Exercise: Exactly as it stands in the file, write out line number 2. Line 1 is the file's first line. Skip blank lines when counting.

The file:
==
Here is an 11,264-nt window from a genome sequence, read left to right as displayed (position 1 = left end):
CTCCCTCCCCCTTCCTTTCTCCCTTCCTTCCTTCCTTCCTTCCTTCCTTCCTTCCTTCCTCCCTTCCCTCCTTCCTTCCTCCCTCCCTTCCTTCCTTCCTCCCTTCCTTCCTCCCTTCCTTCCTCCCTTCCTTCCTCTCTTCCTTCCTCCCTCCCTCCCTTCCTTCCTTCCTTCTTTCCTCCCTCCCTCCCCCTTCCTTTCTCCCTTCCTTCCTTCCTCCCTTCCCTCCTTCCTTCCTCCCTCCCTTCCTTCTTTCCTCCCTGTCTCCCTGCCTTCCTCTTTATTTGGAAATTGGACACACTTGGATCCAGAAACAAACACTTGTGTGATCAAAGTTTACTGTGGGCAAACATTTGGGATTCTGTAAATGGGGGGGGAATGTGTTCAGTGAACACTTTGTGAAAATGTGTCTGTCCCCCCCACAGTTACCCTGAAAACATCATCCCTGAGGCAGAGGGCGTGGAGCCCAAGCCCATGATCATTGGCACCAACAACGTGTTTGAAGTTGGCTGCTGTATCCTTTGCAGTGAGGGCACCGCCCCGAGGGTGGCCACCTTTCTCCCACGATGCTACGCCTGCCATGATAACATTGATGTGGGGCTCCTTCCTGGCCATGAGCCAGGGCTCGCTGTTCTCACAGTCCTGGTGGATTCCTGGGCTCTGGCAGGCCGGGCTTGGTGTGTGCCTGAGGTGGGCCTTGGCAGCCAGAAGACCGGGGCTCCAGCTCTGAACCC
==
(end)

CTCCCTCCCCCTTCCTTTCTCCCTTCCTTCCTTCCTTCCTTCCTTCCTTCCTTCCTTCCTCCCTTCCCTCCTTCCTTCCTCCCTCCCTTCCTTCCTTCCTCCCTTCCTTCCTCCCTTCCTTCCTCCCTTCCTTCCTCTCTTCCTTCCTCCCTCCCTCCCTTCCTTCCTTCCTTCTTTCCTCCCTCCCTCCCCCTTCCTTTCTCCCTTCCTTCCTTCCTCCCTTCCCTCCTTCCTTCCTCCCTCCCTTCCTTCTTTCCTCCCTGTCTCCCTGCCTTCCTCTTTATTTGGAAATTGGACACACTTGGATCCAGAAACAAACACTTGTGTGATCAAAGTTTACTGTGGGCAAACATTTGGGATTCTGTAAATGGGGGGGGAATGTGTTCAGTGAACACTTTGTGAAAATGTGTCTGTCCCCCCCACAGTTACCCTGAAAACATCATCCCTGAGGCAGAGGGCGTGGAGCCCAAGCCCATGATCATTGGCACCAACAACGTGTTTGAAGTTGGCTGCTGTATCCTTTGCAGTGAGGGCACCGCCCCGAGGGTGGCCACCTTTCTCCCACGATGCTACGCCTGCCATGATAACATTGATGTGGGGCTCCTTCCTGGCCATGAGCCAGGGCTCGCTGTTCTCACAGTCCTGGTGGATTCCTGGGCTCTGGCAGGCCGGGCTTGGTGTGTGCCTGAGGTGGGCCTTGGCAGCCAGAAGACCGGGGCTCCAGCTCTGAACCC